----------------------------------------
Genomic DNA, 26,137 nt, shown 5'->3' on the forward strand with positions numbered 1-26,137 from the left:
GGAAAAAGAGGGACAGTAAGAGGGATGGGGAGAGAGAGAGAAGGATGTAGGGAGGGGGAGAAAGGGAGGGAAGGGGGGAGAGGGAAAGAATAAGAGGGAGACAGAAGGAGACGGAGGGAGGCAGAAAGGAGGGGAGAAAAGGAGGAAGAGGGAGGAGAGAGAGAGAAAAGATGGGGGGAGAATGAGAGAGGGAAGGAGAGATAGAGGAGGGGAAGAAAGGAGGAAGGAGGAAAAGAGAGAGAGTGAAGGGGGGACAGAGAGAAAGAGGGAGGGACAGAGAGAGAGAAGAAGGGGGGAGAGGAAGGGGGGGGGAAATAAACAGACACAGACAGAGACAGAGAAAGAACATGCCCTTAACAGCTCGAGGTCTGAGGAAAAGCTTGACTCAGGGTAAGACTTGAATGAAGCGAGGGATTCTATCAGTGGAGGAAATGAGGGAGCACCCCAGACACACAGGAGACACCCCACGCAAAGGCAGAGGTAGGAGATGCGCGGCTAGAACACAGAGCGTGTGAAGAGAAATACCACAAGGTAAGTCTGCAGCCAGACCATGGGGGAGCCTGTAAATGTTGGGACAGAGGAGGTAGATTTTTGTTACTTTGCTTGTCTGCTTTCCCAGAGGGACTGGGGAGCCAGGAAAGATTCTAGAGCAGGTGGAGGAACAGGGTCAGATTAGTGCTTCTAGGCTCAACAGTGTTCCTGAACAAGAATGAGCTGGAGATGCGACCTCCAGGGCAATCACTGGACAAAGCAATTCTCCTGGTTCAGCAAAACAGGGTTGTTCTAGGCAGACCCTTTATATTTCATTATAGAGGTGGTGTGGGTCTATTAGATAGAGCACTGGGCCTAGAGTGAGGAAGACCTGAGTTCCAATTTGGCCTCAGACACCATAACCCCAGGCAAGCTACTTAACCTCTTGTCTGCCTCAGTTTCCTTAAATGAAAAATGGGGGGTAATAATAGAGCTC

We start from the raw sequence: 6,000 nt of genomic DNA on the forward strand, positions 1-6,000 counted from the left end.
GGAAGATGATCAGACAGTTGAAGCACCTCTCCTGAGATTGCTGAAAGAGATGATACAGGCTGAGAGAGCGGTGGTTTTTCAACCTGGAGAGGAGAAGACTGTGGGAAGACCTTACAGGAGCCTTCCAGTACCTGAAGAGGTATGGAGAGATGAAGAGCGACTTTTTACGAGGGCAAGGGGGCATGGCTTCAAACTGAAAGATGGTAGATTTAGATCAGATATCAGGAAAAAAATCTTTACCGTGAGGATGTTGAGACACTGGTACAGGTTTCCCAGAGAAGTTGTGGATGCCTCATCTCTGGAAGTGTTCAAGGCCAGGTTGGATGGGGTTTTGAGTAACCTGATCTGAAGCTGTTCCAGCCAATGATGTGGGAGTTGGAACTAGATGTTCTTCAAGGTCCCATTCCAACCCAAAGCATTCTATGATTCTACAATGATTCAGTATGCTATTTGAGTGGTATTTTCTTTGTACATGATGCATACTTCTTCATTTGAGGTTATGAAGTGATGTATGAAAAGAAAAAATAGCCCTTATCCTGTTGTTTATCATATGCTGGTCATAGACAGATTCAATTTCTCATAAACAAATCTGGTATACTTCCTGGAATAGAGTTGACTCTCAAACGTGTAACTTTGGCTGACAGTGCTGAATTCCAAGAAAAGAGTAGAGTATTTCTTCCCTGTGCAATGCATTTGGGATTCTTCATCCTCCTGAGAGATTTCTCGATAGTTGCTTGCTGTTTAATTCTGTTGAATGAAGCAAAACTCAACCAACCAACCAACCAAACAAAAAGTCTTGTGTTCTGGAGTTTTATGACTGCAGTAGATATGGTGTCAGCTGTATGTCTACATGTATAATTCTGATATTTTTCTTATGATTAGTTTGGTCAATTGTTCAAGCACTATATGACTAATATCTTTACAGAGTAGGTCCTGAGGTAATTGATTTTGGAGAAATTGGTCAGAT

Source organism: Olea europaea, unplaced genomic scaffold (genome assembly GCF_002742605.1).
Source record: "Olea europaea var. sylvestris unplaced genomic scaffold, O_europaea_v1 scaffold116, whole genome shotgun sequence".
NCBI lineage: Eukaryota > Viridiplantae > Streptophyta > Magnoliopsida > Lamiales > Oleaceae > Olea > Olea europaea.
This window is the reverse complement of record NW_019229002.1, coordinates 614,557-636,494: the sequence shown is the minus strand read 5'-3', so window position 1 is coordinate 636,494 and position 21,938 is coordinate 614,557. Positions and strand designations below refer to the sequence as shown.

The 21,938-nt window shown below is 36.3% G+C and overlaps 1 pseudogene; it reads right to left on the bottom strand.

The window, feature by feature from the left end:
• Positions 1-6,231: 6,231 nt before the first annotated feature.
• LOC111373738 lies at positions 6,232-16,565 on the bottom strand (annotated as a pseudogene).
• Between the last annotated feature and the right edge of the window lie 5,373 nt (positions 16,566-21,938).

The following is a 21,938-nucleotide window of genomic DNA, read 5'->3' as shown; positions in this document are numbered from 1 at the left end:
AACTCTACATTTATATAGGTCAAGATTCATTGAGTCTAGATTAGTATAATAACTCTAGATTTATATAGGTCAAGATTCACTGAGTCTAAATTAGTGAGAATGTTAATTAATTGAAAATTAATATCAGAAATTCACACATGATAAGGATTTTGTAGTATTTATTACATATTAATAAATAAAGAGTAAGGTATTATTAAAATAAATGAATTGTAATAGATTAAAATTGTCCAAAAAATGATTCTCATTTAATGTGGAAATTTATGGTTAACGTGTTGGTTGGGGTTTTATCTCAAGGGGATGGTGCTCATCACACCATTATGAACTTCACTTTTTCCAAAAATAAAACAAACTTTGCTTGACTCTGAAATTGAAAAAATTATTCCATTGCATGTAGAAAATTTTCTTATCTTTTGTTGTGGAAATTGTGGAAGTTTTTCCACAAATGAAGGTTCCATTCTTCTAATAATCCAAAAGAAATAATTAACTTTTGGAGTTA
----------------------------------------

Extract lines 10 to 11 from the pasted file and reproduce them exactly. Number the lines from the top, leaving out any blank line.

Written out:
The window, feature by feature from the left end:
• Positions 1-6,231: 6,231 nt before the first annotated feature.